The Battle of Cinco de Mayo, 1862, also known as "La Batalla de Puebla" (the Battle of Puebla),
actually took place almost 41 years after Mexico won its Independence.
Even after winning its Independence, Mexico suffered numerous setbacks in its attempt to form a stable republic. This included the Mexican-American War (1846-1848) won by the United States, which resulted in Mexico surrendering approximately half of its territory.
Following this war, Mexico suffered a severe economic crisis in the 1850's. In 1861, French, Spanish and English troops went to Mexico to collect debts that the newly elected Democratic President, Benito Juarez, was unable to pay. The English and Spanish came to agreements with the new President and left. The French, however, had visions of a Mexican Empire under the rule of the French Prince Maximilian and his ambitious wife, Carlotta.
Although the French Army had not been defeated in 50 years, it was defeated by a small band of Mexicans under the command of General Zaragosa in the City of Puebla as it marched towards Mexico City.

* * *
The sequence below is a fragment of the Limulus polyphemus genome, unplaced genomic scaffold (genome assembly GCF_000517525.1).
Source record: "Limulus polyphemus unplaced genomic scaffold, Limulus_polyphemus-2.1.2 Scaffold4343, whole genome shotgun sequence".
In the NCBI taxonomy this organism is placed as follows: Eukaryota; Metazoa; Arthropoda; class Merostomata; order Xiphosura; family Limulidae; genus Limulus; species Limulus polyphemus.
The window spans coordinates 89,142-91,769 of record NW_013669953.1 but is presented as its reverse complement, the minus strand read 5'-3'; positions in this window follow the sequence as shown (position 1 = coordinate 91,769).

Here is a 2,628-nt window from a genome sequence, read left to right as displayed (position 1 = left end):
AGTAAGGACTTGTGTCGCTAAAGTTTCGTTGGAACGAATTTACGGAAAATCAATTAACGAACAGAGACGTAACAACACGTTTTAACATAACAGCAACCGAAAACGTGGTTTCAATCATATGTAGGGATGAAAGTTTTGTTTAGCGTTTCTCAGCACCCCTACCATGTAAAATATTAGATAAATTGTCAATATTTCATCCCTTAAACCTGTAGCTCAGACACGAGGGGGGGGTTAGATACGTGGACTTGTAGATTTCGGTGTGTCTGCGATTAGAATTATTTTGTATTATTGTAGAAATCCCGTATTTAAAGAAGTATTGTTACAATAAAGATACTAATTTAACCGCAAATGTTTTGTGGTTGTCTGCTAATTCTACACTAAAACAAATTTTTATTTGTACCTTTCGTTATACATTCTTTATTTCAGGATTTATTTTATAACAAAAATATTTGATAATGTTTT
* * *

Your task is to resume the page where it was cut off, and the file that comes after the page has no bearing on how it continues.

The Mexicans were equipped with only the most rudimentary arms, like machetes, picks, forks and other implements usually associated with farming, a striking contrast to the fine equipment in the hands of the French. Due to their small numbers and inferior armament, the Mexicans resorted to unorthodox methods, taking advantage of the weather conditions, stampeding cattle, and using the distraction of the cavalry.
As time passed, the French brought in more troops and attacked again, this time successfully, opening the way to conquest of Mexico City and the installation of Emperor Maximilian, who ruled for 4 years until his execution in 1876.